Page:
During my travels for spring planting (for my balcony and my sister’s yard) to various gardening spots and pop-up nurseries, I discovered a lot of nurturing going on not exclusive to the plants. There was a considerable amount of fauna amongst the flora. And in some very weird places. At least they are weird to me but evidently not to the occupants of these new constructions.
While looking for herbs and ‘some kind of pink flower’ at Fleet Farm (I needed pink to share a pot with the really cool white-spotted purple petunias in the photo, which I ultimately decided should stand in her own space anyway) we ran into a robin mama sitting on her nest right there on the eye-level shelf of mixed marigold seedlings. Robin sat motionless on her the little nursery of grass and mud even though plant shoppers (apparently unaware of her) picked up the seedlings only inches from her. I suppose she knows what she is doing but it looked like a fairly questionable building sight, not to mention what is going to happen when the babies arrive.
While we were still hunting the pink flowers in the same store we rounded the corner and found a baby cottontail rabbit, still sporting the little white spot on his head, eating the profits near a flotilla of pallets loaded with various ‘greens’. Baby scooted under the pallet as soon as he stopped munching long enough to discover us, even though we had no intention of telling the staff they were losing product in aisle nine. I’m not sure if the plant section was actually ‘home’ but it was an enclosed space so Cottontail was using it as such, much to our delight.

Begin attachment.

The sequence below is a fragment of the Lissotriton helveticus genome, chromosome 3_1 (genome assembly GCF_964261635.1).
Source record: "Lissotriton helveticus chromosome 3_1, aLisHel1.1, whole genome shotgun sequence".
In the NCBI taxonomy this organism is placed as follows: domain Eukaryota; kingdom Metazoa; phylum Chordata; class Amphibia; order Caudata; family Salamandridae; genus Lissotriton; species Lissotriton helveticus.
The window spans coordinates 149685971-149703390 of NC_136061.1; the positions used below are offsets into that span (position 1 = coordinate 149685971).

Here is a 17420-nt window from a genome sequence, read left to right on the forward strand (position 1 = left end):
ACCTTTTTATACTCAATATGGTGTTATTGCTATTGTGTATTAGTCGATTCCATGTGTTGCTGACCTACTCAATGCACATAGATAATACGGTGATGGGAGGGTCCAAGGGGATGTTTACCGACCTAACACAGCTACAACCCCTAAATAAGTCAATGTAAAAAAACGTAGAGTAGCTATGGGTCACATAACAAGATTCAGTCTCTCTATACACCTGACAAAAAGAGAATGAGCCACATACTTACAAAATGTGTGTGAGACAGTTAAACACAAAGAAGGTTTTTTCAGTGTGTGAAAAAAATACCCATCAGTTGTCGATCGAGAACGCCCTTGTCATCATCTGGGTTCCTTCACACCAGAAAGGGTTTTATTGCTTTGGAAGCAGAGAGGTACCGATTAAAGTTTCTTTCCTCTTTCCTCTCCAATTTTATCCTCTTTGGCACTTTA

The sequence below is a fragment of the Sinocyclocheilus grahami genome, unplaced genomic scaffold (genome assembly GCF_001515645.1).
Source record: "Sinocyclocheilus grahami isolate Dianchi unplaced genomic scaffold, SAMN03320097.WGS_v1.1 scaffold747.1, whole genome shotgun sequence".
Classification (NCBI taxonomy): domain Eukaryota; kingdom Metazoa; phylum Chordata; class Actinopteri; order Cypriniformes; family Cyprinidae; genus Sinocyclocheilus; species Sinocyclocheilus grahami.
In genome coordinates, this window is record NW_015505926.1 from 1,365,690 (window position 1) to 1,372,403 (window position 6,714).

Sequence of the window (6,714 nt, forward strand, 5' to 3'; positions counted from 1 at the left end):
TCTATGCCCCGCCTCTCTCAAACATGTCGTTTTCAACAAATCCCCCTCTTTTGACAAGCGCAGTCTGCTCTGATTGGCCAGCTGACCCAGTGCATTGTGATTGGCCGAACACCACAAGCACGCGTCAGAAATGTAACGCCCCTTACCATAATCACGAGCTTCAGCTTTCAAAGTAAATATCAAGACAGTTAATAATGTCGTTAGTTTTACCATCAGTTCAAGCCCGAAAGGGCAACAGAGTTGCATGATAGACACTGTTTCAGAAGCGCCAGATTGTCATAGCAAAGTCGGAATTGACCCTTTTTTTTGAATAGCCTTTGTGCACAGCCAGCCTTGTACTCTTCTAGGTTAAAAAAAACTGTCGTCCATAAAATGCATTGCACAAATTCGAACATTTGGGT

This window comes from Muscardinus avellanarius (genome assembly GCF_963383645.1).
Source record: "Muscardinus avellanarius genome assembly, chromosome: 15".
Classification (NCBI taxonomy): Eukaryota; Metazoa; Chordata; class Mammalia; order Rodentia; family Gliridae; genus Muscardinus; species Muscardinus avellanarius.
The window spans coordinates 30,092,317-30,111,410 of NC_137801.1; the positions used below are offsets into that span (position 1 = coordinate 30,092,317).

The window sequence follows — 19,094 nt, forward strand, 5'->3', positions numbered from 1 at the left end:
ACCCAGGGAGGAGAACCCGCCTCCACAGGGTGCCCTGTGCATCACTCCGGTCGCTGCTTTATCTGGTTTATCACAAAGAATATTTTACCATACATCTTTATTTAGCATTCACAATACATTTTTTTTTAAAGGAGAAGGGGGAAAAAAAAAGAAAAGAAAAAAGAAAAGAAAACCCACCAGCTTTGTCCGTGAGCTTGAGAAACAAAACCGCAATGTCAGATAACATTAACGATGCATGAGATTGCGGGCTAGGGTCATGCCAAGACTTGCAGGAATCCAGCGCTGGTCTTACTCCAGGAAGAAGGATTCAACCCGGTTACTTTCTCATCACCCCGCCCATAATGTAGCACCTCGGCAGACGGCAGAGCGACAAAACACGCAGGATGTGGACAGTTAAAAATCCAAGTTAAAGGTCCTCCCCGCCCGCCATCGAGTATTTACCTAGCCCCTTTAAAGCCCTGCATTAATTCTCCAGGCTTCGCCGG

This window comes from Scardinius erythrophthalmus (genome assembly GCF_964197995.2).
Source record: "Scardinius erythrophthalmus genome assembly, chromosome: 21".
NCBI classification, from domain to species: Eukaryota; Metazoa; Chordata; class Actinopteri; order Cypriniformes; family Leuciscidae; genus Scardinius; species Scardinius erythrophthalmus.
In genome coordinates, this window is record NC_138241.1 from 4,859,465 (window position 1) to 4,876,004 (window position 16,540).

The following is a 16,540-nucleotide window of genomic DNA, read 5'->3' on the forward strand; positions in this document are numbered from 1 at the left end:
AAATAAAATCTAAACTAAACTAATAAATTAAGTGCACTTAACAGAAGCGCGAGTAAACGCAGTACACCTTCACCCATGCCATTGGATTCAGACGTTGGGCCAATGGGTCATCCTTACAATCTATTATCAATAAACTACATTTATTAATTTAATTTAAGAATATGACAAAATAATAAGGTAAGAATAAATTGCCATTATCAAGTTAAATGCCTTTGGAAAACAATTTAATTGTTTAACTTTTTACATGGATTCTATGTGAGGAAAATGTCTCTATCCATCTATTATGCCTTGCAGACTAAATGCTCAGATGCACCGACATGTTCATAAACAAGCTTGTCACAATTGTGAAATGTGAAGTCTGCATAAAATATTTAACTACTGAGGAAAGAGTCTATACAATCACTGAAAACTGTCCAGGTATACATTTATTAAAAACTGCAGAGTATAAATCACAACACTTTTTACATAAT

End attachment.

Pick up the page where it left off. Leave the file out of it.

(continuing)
Mama Mallard has determined that the flower bed directly adjacent to the apartment entryway was the best place to nest. She chose a lovely (albeit busy) strip of land five feet wide, between the sidewalk and the tenant parking spaces, under a nice peony plant. Again, not sure where they are off to once the babies hatch, but I’ll try to keep an eye on them.
Speaking of keeping an eye on things. Cooper mama is still on her nest in the crab tree keeping the eggs warm through torrents of rain and wind, while dad brings snacks for her. If Cooper dad isn’t timely with the snacks, Cooper mama sits and screams for him – and I do mean ‘scream’. She has a very distinctive voice. Now, sometimes he is not always lucky enough to find a meal in which case he brings her a stick. I guess as a peace offering of some kind. It must satisfy her though because she spent quite a bit of time placing it just so among the other twigs.
Then there are the Red Squirrels in my sister’s attic, but that’s a story for another day.
Every one of these nesting/nursery sights seems, to put it kindly, not too well thought out. It seems to me they could have chosen better (though I am not a Cooper Hawk or a Robin or a Mallard hen). In the long run, it doesn’t matter what I think of their new homes of course because they, like us, find nothing quite as nice as their own space.
Proof once more that home is where the heart lives. Yes, I changed that quote. I think this is more accurate.